Health Savings Accounts, often referred to as HSAs, are tax-free accounts that are used to pay for future, qualified medical expenses. Like qualified retirement accounts, such as IRAs and 401(k)’s, contributions are tax deductible, and funds in the account can grow, tax-free. Unlike retirement accounts, proper distributions are not taxed as income. This creates a double win situation for those who are eligible to establish such accounts.
Establishing a Health Savings Account:
A prerequisite to having a HSA is that you must be enrolled in a High-Deductible Health Plan (HDHP). A HDHP is a health plan that combines a HSA with traditional medical coverage. For 2018, the IRS defines a high deductible health plan as any plan with a deductible of at least $1,350 for an individual or $2,700 for a family.
Check with your employer to determine if you are enrolled in a HDHP. If you aren’t enrolled in a HDHP through work, check with your health insurance provider to determine if you have a qualified policy. Then, once you determine you have a HDHP policy in place, you can contact your health insurance company for details on setting up a HAS through a qualified trustee.
HSA Contributions and Investments:
The amount of the annual contribution is limited; for 2018, the maximum annual contribution is $3,450 for a single person and $6,850 for a family, with an additional $1,000 available for those persons over age 55 to allow for make up over lost time. Note: no contributions should be made after you have enrolled in Medicare because any such contributions could be subject to penalty.
In 2006, a provision to the HSA law was added that allows a taxpayer, once in his or her life, to rollover IRA assets into a HSA, to fund up to one year's maximum HSA contribution. This is an important consideration because distributions from the HSA won’t be taxed as income, unlike an IRA.
The funds in a HSA can be invested and reinvested so that the fund can grow, also tax-free. Funds held in a HSA may be self-directed and may be invested in just about any type of investment, such as stocks, bonds, CDs, real estate and precious metals. Some of the limitations are that the funds may not be used to own life insurance policies or to invest in collectibles.
Benefits of Establishing a HSA:
There are a number of reasons why you should fully fund your HSA if you qualify to have one.
Unlike IRAs, funds in a HSA are immediately available to pay for qualified medical expenses, with no penalty and no income tax. However, if a distribution is made for a non-qualified medical expense, that distribution will be subject to applicable income taxes, as well as a 20% penalty at the federal level. If you are over the age of 65 and make a non-qualified distribution, income taxes will still be applied, but there will be no 20% penalty assessed.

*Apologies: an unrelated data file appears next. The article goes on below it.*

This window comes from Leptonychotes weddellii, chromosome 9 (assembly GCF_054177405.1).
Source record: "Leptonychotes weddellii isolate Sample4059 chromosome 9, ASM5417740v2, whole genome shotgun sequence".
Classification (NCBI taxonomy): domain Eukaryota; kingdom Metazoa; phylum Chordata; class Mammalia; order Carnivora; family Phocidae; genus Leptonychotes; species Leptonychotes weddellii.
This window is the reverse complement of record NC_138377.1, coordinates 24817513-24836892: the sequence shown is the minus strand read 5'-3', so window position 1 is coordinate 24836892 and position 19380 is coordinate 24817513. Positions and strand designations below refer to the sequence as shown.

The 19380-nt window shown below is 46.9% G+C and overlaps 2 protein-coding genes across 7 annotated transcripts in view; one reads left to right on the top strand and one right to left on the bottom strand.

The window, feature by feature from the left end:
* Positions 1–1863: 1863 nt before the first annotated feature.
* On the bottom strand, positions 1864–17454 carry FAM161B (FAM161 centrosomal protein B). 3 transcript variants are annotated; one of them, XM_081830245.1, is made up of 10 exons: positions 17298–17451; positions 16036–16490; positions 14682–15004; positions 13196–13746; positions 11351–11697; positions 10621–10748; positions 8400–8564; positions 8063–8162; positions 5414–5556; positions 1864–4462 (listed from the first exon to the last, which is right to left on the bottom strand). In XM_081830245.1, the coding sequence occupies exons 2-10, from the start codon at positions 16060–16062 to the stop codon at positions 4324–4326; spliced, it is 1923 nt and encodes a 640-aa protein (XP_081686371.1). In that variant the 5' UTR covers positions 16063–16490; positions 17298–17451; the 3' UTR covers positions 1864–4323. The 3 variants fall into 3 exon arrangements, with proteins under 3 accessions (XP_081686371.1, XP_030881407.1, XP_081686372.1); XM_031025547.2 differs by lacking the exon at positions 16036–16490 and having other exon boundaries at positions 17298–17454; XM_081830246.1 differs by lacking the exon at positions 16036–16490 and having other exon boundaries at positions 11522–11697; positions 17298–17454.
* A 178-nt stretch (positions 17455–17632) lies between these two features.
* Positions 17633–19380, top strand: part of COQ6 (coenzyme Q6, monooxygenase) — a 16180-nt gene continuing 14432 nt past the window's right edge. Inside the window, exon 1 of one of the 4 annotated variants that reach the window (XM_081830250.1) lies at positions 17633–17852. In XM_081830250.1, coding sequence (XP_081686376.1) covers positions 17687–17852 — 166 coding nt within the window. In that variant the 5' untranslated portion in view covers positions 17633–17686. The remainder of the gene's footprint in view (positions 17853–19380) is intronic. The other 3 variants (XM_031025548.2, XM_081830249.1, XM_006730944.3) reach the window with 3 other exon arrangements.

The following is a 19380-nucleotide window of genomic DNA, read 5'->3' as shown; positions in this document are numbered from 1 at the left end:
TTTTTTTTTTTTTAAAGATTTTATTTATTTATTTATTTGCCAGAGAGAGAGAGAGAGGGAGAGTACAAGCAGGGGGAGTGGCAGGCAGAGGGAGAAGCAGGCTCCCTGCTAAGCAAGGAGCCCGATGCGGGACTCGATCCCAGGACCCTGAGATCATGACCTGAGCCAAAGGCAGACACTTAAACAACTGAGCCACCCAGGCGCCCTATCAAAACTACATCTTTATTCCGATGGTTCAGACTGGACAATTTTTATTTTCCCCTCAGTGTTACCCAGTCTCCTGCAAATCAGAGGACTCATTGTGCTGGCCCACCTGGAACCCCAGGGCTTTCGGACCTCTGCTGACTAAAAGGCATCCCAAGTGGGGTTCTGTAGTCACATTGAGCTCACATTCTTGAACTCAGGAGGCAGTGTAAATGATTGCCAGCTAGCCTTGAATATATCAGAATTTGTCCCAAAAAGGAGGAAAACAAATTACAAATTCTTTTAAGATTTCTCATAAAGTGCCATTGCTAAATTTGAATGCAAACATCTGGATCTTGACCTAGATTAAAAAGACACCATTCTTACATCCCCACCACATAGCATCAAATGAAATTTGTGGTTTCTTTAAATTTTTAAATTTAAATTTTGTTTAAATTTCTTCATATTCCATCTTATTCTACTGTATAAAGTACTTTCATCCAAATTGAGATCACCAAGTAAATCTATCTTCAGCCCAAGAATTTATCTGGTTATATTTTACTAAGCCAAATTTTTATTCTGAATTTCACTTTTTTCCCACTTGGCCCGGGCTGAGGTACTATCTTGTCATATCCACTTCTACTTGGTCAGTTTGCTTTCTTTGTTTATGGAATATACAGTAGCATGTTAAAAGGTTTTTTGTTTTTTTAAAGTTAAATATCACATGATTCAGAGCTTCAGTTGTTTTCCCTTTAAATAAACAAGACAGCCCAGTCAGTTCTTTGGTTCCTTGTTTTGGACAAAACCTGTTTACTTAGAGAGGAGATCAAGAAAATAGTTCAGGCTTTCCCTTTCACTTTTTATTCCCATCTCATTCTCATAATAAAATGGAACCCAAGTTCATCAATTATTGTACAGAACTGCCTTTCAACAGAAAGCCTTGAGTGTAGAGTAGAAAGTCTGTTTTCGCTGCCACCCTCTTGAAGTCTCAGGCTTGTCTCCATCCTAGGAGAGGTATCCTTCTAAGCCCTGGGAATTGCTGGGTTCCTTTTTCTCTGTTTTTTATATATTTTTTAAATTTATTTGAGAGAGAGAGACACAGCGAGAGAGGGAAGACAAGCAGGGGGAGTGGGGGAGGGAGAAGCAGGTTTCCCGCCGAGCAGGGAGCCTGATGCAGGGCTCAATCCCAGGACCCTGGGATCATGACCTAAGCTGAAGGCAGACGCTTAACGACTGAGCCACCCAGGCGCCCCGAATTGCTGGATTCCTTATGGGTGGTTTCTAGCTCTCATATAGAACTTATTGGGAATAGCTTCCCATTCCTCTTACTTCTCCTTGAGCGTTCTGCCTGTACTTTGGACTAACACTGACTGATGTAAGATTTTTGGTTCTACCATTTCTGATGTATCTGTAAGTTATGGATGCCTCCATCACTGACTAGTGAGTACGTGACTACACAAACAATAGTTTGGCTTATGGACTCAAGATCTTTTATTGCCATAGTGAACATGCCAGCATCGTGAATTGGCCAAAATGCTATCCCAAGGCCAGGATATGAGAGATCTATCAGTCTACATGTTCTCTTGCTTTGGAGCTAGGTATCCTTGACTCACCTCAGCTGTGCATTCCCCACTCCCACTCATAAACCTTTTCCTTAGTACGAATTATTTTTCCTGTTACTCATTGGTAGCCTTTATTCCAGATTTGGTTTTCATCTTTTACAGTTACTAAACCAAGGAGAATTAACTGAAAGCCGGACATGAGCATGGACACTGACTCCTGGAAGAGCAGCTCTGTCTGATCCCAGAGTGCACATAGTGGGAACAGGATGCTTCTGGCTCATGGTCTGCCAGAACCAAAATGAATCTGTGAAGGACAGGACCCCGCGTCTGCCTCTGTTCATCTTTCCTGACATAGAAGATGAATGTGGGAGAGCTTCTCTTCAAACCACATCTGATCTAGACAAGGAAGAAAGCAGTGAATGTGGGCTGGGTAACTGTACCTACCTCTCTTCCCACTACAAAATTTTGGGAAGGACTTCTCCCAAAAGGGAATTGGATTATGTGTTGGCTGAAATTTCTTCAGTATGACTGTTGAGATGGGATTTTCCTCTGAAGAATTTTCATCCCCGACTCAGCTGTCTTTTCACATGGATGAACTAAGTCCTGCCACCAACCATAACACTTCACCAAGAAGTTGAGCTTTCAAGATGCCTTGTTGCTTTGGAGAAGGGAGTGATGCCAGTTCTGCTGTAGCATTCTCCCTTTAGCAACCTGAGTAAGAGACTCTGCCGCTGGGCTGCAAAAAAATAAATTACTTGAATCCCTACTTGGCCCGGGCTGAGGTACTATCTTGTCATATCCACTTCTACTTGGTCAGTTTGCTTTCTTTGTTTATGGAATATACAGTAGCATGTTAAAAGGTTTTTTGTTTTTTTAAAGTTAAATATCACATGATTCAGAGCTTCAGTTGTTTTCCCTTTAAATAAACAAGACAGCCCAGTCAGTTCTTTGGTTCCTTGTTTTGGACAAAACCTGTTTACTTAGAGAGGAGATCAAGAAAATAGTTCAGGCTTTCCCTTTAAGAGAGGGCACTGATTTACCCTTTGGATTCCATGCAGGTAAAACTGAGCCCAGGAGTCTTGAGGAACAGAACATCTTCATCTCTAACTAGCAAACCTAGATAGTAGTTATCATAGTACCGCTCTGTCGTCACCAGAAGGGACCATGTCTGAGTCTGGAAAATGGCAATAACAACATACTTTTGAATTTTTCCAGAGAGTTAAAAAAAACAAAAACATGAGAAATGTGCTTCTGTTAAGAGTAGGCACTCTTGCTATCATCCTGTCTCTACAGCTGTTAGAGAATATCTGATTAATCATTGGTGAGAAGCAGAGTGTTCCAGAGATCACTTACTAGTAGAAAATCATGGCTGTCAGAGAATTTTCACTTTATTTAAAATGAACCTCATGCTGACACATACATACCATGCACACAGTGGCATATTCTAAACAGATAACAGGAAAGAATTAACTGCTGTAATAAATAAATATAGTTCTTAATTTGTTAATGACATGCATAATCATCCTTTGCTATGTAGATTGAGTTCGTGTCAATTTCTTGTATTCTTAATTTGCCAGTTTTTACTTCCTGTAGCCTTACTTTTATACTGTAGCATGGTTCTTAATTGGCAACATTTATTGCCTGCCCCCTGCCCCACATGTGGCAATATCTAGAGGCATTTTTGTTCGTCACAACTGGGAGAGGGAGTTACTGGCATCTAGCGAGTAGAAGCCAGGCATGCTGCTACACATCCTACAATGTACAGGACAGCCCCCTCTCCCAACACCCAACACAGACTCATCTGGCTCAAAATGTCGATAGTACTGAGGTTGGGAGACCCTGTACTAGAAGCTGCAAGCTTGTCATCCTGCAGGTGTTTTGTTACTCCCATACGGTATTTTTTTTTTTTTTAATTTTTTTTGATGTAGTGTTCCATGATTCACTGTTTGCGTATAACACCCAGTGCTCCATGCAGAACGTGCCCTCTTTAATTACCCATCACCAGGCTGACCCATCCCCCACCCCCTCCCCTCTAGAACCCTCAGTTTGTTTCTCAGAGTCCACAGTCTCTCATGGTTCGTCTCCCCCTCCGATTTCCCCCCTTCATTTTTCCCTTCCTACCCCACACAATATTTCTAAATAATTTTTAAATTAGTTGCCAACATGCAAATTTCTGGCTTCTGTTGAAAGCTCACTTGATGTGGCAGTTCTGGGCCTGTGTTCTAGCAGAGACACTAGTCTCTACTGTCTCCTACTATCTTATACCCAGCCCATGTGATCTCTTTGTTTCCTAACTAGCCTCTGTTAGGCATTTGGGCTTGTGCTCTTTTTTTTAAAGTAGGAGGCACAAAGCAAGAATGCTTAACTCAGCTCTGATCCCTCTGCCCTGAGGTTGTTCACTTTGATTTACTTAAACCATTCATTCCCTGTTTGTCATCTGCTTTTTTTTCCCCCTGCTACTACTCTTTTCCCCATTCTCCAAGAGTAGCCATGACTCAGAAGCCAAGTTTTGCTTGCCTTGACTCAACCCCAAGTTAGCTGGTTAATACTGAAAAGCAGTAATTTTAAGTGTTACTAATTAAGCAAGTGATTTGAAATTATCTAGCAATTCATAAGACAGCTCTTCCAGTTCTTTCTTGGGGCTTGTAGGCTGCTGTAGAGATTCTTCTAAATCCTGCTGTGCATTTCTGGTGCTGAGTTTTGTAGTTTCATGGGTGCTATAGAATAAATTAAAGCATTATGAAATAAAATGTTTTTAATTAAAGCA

A qualified medical expense is liberally defined as just about any medical expense, including co-payments, dental and vision expenses. However, as of 2010, HSA funds can no longer be used to buy over-the-counter drugs without a doctor's prescription. HSA funds may not be used to pay for health or dental insurance premiums except in some very limited situations, such as to make COBRA payments or make long term care insurance premium payments.
Funds in a HSA may also be used to pay for Medicare premiums for Parts A, B, and D, once you start receiving Medicare benefits. If Medicare premiums are automatically deducted from your Social Security monthly payments, you may reimburse yourself from the HSA.
Finally, upon your death, if a HSA account is transferred to a spouse, it transfers tax-free. However, if it conveys to anyone else, any remaining funds in a HSA account will be considered as taxable income to the beneficiary or beneficiaries, with no stretch provisions to spread that income over a period of years. Therefore, one consideration for the payment of medical expenses of a deceased is to determine if a HSA account exists that can be used for this purpose.
Medical expenses are a fact of life; and, as we grow older, such expenses will become a major expense in our retirement. Setting aside as much as possible into a HSA could be one of the best ways to help plan your retirement since the funds in a HSA can be used liberally to pay for qualified medical expenses, and, unlike other retirement accounts, distributions for qualified health-related expenses are not subject to income taxes. It is a smart planning move.
This article is intended to provide general, educational information about Health Saving Accounts, and should not be considered as legal advice upon which you should rely. Please check with your own attorney if you have any questions or would like follow up on any suggestions made within this article.